ymMBA: Today’s special


Series of posts titled “Your movie MBA”, where we’re using famous hindi movie lines to make management gyan more approachable. So you thought you couldn’t learn anything from a David Dhawan-Kader Khan movie. Yep, you’re right! Unless you count that bit about the blood clot.

Of all the outrageous comedy movie settings I can recall, there could be none more moronic than Kader Khan’s greedy landlord in “Mujhse Shaadi Karogi” where the running gag is that Kader Khan has a mysterious blood clot in his brain. Everyday he wakes up, the clot shifts to another part of his brain, stopping the flow of sensory information from another part of his brain. One day he wakes up deaf, while another he is blind, mute, mad, and so on. Being that the clot is inside Kader Khan’s brain, the people around him cannot tell what’s broken that day, and find it enormously inconvenient to interact with him.So this guy walks up to him and starts talking, only to realize a 5 minute monologue later that “Aaj Bahre Hain” (today’s special: deaf). How much damage can this do to a guy’s social life, especially in the era before facebook? Kader Khan comes up with a unique device to improve his social interactions- he uses a white board to announce his “malady of the day”. As you’ll see in the screen grab below, the board of the day says “Aaj Andhe Hain” (today’s special: blindness). This eases things tremendously. Now visitors can alter their communication style based on what’s missing that day. You walk up to the man, read up the special, and choose to communicate accordingly. QED.

Go to the 5:17s mark for the sequence.

And you’re still wondering, what the!? What could possibly be the practical use of this wisdom? You’ve got this golden nugget from me, and yet you are unable to encash it, or tuck it away in some cranny in your brain to use it later. All this wisdom, and nowhere to put it to use…let me tell you something. Top secret. Come closer so I can whisper it into you ear.

Psst…the company you work for has a brain clot too.

Sometimes its Aaj Green Hain, (Today’s special: Green), while other times its Aaj High Growth Hain. You never know where the clot has hit the company, and what’s the fad of the month. If you read the company wrong, you’re still talking green while the company has woken up overnight to the joys of profitable growth, or global integration, or, I don’t know, saving the african rhino.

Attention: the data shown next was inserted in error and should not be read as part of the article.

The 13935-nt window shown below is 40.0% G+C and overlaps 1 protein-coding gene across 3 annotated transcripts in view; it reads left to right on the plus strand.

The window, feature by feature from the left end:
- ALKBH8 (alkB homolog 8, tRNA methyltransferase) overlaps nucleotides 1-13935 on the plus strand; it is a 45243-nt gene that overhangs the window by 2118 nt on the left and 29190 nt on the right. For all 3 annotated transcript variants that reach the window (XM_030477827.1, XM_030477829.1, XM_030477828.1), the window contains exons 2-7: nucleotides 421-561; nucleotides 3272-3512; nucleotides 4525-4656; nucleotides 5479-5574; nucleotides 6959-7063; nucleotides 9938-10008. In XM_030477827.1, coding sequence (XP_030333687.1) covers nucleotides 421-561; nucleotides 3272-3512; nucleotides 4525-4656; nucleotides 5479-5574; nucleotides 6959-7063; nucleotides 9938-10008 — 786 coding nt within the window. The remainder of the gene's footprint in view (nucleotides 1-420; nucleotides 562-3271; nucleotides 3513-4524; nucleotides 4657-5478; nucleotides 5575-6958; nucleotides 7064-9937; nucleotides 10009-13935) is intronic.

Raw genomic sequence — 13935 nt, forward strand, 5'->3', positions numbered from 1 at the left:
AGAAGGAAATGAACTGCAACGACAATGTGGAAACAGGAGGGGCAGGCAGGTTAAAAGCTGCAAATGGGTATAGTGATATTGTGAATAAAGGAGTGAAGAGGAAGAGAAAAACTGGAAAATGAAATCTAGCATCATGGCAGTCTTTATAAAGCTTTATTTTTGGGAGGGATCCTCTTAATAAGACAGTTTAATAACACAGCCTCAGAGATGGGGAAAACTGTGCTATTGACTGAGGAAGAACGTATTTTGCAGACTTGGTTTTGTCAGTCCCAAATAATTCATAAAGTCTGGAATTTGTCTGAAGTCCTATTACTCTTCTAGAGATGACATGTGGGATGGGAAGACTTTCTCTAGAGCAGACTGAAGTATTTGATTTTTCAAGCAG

Do yourself and your company a favor- Get with the program, people! Go and figure out what your company’s fad is today.

Once you find out, put it on the white board to let everyone know today’s special.

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ymMBA: Dog of Dance


Series of posts titled “Your movie MBA”, where we’re using famous hindi movie lines to make management gyan more approachable. Today’s theme-customer segmentation! The source material is illegal phone-taps, so reader discretion advised.

Follows this base post. And oh! This is fictionalized.

In the wake of 2010’s 2G scandal in India, newspaper offices have become used to receiving strange packets with USB memory sticks full of illicitly recorded telephone conversation. One such package arrived at our doorstep yesterday, marked simply “Gabriel’s Dogs, 1994“. Our curiosity piqued, we plugged in the USB drive to hear the inner workings of the IT industry in its infancy. The year was 1994, and this was a recording of a conversation between Virendra, VipInTa Technologies’ founder, and Haema, the company’s relationship manager with Gabriel Electric. Haema, as readers will recall, later became (in)famous as a corporate lobbyist and her other phone recordings have already been made public. It appears that Haema’s calls were being tapped much earlier in her career as well. This was one of the recordings. The uncut transcript is below.

Haema: Veeru, this is me. I know it’s late…sorry…but I need to talk with you urgently ya!

Virendra: Haan bol! Did you get any sleep? Those crazy guys at Gabriel have made me completely sleepless. I don’t know why we have to do this renegotiation tamasha every year. Why don’t they bloody ask for our first-borns and right arm as well? Buggers!

Haema: No ya! I didn’t get much sleep either. I was working with Balu on the financials. If we give Gabriel’s guys any more discount, we will make no money on the deal at all. Balu is furious, and I am ready to give up now. It’s your company, ya!, you tell me what you want to do!

Virendra: Arrey…we gave them a discount last year as well. They keep coming back every year to arm-twist. Tu aisa kar, you tell them that you’re not able to reach me. Let them give us some more time.

Haema: What are you saying Veeru? This is our largest client, and they are negotiating with all the other desi companies. I can’t just go and tell them I can’t reach you. Tell something else…should I just give the discount, and we will try to be better prepared next year?

Virendra: Basanti..<audio garbled>

Haema: Hellow?! What did you say?

Virendra: <muffled audio> Basa…ton ke saam…<muffled audio>